Ex parte Johnson, [Ms. 2150835, Sept. 9, 2016] __ So. 3d __ (Ala. Civ. App. 2016). The Court of Civil Appeals grants the petition of a clinical psychologist seeking a writ of mandamus directing the Shelby Circuit Court to vacate an order denying the psychologist's motion to quash a subpoena calling for the production of the psychologist's evaluation and treatment records concerning a minor child.
The Court first notes that while appellate courts typically will not review discovery orders by way of a mandamus petition, an exception applies when a privilege, such as the psychotherapist-patient privilege has been disregarded. Ms. *3, citing Ex parte T.O., 898 So. 2d 706 (Ala. 2004).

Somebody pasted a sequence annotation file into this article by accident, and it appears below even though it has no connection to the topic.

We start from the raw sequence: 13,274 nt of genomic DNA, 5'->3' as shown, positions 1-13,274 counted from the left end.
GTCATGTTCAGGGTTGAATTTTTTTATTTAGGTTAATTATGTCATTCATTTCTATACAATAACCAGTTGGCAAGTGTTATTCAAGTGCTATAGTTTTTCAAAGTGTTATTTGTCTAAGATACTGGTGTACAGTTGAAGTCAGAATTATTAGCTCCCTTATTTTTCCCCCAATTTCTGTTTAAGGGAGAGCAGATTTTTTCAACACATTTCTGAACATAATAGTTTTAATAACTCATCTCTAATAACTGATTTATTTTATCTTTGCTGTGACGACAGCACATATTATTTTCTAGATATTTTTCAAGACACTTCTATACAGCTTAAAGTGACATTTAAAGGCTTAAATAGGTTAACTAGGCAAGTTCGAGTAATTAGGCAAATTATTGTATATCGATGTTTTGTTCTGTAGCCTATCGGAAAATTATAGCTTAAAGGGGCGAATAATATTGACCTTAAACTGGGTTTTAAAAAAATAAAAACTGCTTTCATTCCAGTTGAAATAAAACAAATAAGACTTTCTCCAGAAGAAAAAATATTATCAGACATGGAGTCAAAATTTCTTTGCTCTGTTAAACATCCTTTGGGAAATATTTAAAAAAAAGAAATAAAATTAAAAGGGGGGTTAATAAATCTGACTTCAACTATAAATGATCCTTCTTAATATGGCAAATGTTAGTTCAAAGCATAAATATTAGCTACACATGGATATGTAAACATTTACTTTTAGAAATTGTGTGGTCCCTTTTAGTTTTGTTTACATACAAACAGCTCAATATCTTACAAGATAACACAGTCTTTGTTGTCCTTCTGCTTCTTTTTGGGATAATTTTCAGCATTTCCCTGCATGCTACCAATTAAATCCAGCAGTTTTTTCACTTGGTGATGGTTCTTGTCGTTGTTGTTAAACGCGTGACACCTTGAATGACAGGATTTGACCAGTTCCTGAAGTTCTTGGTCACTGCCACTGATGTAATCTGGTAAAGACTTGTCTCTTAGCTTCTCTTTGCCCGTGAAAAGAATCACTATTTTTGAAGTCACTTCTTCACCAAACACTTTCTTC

Reviewing § 34-26-2, Ala. Code 1975 (Psychotherapist-privilege statute) and Rule 503, Ala. R. Evid., the Court explains that the exception to the psychotherapist-patient privilege in child-custody cases recognized in Rule 503(d)(5), Ala. R. Evid., only applies to parties, i.e., parents, and not to communications or records of the child whose custody is in issue. Ms. *4-7. Because the psychologist was entitled to assert the privilege on behalf of the child (Ms. *4, n. 2, citing Ex parte Western Mental Health Ctr., 884 So. 2d 835, 841, n. 4 (Ala. 2003)), the Shelby Circuit Court erred in not granting the psychologist's motion to quash the subpoena filed on behalf of her patient.
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